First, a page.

9 January 2015 at 1:29 am #123261
I’m continuing my plane making and this time I used up a small piece of Bubinga. It’s fairly small, about 5 1/2 inches long. The second photo shows it in relation to my hand.
Next on my to do list is a jack plane.
You must be logged in to access attached files.9 January 2015 at 2:38 am #123265
I saw the post with your other planes and was wondering how all these are working? Are these going to supplant your metal planes? If I made those I would certainly be using them. -dw9 January 2015 at 3:20 am #123266
Very nice. I hope to make myself a block plane one day. It’s one of those tools I’d never buy, but I’d certainly make one. Thanks for sharing!9 January 2015 at 3:24 am #123267
Looking good again .. keep it up and you will have more planes tHan I do.
In South Jersey the good part of New Jersey, USA.9 January 2015 at 3:33 am #123268
@dwaugh one cannot have too many tools 🙂 these wooden planes are not meant for heavy stock removal, they are finishing planes. But you can make them with wider throat opening to take heavy cuts if you want. this is more of an experiment on my part because I’ve wanted to make these for a while now. They do take a bit of getting used to, setting the depth of cut takes practice to get it just right.
-Canada10 January 2015 at 12:19 am #123319
Dave, these planes have looked really great and I’m sure you’re learning a lot in the process. I’d love to give that a try one of these days. I’ve been thinking about trying to make some wooden moulding planes since ones I’ve found on e-bay are either too costly or I’m too afraid of buying something that can only be used as a paperweight. Do you think you’ll try to make them some day?
Matt, Northern California - Started a blog in 2016: http://tinyshopww.blogspot.com/10 January 2015 at 12:49 am #123326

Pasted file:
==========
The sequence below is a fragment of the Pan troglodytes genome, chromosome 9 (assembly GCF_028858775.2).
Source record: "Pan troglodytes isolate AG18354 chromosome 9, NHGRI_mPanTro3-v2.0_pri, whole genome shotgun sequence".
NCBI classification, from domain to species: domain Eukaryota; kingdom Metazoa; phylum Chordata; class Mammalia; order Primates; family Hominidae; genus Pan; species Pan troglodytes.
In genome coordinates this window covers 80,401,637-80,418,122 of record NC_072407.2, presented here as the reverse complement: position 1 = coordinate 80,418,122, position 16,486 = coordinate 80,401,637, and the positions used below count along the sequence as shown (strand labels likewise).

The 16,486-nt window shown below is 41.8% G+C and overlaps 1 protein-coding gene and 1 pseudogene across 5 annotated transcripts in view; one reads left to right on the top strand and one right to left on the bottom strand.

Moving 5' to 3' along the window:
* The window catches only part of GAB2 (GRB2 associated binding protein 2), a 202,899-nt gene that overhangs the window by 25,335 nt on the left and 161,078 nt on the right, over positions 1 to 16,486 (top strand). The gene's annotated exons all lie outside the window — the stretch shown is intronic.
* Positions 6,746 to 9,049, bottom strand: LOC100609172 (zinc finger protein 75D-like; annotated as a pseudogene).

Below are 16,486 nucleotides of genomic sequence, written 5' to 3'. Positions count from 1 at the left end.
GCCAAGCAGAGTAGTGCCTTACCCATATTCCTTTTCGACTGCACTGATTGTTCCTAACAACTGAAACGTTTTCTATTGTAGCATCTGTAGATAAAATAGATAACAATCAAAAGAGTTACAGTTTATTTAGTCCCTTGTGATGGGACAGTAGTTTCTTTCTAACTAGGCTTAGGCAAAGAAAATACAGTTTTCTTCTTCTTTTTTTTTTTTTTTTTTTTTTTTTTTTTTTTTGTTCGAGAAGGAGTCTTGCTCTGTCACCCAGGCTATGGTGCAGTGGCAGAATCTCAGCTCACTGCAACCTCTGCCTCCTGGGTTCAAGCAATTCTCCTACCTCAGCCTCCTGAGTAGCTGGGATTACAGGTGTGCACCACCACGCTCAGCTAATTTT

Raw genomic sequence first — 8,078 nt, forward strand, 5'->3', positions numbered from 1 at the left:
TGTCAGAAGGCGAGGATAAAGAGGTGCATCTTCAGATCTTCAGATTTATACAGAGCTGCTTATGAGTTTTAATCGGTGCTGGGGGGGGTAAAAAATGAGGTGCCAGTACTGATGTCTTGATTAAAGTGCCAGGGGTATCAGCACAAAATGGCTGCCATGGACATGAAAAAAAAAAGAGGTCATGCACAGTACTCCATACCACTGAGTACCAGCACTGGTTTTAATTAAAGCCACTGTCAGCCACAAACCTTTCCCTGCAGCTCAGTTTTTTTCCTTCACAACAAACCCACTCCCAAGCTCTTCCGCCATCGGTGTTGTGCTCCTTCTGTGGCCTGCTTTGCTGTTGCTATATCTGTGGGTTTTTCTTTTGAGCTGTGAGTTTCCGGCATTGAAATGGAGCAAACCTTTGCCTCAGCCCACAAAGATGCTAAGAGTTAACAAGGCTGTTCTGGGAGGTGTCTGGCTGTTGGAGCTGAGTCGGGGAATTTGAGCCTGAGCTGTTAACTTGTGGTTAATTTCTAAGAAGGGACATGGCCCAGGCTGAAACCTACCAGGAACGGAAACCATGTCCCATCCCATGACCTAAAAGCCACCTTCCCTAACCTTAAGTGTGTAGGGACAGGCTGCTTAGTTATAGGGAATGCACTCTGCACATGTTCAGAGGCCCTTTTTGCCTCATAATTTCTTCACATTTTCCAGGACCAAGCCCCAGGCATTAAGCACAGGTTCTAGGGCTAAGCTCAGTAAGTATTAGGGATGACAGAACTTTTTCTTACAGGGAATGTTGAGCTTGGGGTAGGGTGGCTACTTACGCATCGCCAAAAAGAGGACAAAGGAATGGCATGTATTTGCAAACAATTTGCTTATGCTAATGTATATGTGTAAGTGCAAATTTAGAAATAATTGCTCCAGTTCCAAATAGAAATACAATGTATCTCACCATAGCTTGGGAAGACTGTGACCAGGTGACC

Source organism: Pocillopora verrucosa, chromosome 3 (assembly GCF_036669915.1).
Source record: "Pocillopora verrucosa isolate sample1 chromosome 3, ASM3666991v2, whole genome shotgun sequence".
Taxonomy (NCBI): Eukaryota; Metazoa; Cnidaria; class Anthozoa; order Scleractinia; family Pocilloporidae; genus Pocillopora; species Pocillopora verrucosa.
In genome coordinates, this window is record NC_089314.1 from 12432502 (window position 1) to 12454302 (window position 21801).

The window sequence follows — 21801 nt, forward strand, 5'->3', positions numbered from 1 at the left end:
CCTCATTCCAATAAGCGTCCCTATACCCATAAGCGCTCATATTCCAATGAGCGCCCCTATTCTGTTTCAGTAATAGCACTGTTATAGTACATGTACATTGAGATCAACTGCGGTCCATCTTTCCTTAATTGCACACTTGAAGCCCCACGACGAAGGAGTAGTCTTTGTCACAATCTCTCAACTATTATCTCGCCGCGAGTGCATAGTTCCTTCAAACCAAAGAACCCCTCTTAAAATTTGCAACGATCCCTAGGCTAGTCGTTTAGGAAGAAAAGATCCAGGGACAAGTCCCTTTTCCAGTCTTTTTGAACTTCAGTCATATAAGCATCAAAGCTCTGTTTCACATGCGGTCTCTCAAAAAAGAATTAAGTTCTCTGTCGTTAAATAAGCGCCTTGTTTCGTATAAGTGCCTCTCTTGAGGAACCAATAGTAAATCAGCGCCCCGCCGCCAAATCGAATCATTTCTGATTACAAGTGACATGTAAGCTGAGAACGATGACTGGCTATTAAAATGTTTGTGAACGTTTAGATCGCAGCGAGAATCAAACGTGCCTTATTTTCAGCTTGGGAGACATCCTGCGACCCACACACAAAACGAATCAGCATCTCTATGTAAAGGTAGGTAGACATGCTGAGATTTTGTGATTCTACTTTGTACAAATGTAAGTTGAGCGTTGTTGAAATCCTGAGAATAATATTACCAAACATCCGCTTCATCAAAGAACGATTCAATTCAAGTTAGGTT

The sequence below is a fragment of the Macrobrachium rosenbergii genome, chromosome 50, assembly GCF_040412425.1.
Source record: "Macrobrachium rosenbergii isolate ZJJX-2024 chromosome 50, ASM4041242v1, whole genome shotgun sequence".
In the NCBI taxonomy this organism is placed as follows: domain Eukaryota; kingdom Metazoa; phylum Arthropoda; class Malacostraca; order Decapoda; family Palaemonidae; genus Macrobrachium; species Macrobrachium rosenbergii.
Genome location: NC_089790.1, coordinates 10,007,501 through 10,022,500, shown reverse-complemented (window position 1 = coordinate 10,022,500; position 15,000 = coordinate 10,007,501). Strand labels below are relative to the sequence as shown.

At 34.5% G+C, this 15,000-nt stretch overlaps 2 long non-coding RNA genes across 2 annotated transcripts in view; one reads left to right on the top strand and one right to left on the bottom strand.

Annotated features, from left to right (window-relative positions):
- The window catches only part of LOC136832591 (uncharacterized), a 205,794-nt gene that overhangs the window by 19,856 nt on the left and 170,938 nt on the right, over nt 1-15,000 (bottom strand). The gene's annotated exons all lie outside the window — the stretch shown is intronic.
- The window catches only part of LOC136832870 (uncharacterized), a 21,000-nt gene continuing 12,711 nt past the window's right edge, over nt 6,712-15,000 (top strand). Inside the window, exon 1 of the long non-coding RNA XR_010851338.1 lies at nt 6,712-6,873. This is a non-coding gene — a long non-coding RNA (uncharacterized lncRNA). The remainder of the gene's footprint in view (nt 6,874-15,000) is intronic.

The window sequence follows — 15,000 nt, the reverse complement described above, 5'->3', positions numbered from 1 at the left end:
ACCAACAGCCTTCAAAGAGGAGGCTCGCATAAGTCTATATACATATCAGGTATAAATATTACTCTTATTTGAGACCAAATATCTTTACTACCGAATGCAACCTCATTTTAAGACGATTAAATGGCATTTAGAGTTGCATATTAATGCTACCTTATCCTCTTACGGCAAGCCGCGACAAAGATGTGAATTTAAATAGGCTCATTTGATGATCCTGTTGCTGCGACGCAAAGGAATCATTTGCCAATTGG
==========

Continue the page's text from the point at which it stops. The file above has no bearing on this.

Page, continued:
Matt, these are a great project and you end up with some really top notch tools. My next one is going to be a jack plane.
As far as molding planes go, I really have no plans for making them because I don’t really like mouldings on furniture. Dunno, maybe it’s the farm boy in me, I like things simple. Maybe one day I might find a use for them but no plans for now. If it’s to your liking, grab some 2×4 at HD and make some practice planes!
-Canada10 January 2015 at 1:10 am #123328
@dave has inspired me to try and make Paul’s rebate plane https://woodworkingmasterclasses.com/2014/09/making-rebate-plane/
Not to derail Dave’s thread, but for the rebate plane, do you think cherry glued face to face would work? I don’t have stock that is thick enough, but I do have some temperamental cherry that I could use.10 January 2015 at 1:35 am #123329
Laminated pieces would be just as good as a solid block. Go for it.
-Canada10 January 2015 at 2:17 am #123332
Nice work, Dave! I too would like to have a go at plane making with the eventual goal of making a panel raising plane. Most of the eBay specimens I’ve seen seem to go for 2-4 hundred dollars. I’ve been collecting a few pictures of vintage ones to get some ideas from.11 January 2015 at 8:33 pm #123395
Well done Dave. That bubinga is nice wood to work with and very attractive when finished. I made some winding sticks and socket chisel handles from it. Have you made one of the little hollowing planes that Paul had as a project last year? You might consider making one of those if you didn’t. I did one in scrap cherry and used a HSS replacement blade from Lee Valley. It works like gangbusters and has proven very useful in places already.
Cheers11 January 2015 at 11:50 pm #123419
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